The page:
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Farr 11.6 (Farr 38)
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Rigging is engineered for the loads that they need to deal with and the amount of stretch that they are expected to be able to tolerate and pass onto the other components of the rig. (nags, chainplates, etc.) Oversizing standing rigging is rarely a good idea since in theory that imparts higher loadings into the other elements of the rig that they were not necessarily designed to resist. The cyclical higher loadings can do damage over time.

Jeff
 

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Administrator
Farr 11.6 (Farr 38)
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10,086 Posts
I have to figure it's a matter of how much force you need to apply to to get the proper tension, and I have to think that's more a matter of how long is the shroud then how long is the boat.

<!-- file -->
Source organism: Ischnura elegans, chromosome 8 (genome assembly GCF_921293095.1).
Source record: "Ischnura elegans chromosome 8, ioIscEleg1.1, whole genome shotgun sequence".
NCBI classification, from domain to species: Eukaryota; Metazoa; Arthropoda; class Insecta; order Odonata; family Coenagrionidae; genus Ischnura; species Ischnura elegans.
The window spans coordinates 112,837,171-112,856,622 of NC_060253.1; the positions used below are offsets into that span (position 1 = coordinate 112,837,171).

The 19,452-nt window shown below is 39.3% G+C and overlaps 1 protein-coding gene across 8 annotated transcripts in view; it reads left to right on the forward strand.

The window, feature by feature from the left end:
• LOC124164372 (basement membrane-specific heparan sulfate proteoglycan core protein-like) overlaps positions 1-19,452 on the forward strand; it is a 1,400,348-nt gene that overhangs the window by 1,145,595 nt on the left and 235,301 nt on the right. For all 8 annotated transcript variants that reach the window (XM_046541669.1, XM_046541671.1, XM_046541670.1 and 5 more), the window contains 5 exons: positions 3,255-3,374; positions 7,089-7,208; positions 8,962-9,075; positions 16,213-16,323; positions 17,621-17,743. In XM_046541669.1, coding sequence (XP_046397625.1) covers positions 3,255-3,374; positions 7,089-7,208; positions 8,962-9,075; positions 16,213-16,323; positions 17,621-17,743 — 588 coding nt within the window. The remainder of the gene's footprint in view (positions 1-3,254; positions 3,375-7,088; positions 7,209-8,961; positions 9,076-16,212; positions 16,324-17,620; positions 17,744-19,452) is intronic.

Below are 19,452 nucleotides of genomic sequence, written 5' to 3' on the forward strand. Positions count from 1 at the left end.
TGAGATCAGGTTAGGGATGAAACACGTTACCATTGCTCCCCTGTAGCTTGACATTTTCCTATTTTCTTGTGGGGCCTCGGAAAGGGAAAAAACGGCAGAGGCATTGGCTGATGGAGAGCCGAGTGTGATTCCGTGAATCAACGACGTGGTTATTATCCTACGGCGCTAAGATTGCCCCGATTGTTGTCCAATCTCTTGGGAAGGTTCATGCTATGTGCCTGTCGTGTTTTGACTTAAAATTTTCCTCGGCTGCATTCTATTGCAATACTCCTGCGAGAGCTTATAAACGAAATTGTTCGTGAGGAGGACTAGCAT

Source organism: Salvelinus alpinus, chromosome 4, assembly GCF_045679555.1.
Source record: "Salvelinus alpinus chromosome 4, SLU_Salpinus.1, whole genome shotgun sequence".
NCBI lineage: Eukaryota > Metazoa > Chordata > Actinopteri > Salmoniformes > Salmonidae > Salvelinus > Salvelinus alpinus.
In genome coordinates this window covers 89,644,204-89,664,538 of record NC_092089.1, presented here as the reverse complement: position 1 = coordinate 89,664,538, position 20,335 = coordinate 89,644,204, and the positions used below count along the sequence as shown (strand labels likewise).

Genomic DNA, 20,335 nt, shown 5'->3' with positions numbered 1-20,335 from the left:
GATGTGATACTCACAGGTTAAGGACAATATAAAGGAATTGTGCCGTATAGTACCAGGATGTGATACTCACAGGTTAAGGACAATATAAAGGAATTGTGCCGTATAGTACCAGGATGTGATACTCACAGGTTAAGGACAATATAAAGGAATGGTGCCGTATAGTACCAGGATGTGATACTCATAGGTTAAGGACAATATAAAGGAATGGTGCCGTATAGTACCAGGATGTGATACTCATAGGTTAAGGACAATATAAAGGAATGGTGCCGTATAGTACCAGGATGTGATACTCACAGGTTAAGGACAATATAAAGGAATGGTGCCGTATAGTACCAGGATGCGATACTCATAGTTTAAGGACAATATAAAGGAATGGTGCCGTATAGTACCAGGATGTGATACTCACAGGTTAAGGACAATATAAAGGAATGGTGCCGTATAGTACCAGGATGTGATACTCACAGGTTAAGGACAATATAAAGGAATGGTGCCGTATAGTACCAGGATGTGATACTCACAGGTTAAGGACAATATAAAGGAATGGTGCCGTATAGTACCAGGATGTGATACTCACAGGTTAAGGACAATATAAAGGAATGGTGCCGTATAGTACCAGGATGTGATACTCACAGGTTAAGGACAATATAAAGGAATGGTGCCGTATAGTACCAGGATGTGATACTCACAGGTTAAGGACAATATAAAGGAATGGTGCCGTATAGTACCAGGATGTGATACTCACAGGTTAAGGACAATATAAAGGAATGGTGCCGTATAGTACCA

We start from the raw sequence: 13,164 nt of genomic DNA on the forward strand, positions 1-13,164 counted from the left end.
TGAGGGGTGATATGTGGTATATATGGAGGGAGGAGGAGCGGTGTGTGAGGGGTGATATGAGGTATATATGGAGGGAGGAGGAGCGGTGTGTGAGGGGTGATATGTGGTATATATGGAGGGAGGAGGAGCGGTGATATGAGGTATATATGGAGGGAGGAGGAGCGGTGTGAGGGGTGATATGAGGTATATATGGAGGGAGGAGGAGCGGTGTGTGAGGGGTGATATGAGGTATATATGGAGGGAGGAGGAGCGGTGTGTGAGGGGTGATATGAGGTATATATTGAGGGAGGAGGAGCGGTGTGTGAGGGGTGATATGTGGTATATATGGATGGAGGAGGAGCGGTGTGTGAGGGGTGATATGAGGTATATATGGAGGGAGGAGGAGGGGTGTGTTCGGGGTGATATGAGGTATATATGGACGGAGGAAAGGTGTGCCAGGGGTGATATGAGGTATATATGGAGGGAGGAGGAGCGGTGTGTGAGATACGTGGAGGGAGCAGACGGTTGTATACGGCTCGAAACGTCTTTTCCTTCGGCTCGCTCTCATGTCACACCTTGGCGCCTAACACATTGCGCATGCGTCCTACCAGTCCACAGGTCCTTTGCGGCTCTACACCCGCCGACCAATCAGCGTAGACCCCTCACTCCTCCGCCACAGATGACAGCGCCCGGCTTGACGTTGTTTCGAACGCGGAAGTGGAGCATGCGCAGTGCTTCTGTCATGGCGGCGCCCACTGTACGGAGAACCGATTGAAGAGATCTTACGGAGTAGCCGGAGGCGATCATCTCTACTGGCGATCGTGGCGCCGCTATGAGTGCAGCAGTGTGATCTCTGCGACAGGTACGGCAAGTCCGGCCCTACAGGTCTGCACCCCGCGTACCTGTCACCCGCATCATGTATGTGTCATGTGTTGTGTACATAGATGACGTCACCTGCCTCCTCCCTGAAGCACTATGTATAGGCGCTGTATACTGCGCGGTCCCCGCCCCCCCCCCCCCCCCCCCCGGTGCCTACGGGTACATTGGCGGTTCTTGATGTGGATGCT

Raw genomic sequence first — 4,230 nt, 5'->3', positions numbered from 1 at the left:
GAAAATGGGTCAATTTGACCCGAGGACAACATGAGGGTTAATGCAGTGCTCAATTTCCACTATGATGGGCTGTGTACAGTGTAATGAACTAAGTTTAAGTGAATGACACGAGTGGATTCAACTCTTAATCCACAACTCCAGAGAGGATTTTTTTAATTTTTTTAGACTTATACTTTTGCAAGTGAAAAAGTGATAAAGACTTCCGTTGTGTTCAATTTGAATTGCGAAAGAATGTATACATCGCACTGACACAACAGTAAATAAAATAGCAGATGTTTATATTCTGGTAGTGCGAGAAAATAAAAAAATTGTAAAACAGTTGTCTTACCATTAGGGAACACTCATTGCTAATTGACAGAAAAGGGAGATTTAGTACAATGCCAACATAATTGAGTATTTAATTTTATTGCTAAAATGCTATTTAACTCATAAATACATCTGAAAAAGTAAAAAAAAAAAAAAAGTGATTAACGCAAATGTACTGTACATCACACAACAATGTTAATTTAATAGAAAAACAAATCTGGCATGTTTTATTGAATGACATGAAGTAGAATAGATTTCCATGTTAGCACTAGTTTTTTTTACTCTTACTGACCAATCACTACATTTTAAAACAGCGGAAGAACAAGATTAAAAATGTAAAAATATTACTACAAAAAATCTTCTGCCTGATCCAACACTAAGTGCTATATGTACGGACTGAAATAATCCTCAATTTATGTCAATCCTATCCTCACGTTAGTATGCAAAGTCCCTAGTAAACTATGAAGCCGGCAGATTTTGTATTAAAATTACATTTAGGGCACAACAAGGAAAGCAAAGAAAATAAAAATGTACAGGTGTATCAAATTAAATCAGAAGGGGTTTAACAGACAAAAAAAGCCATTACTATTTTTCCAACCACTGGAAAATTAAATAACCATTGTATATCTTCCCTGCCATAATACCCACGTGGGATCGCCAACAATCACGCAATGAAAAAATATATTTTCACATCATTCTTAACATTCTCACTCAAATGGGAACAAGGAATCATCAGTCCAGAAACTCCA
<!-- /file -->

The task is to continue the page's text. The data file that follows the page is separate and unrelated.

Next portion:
Curlew is 37' overall, but she's a ketch with fairly short masts.
If the assumption is that the original rigging was sized properly, then you would want reverse engineer to use a Dyneema line with similar stretch characteristics to the stainless steel that it replaced. If a corresponding sized Dyneema does not exist, then you may be forced to use a larger size. In an ideal world, you would then want to increase the tangs and chainplates and their bolts accordingly.

Jeff
 
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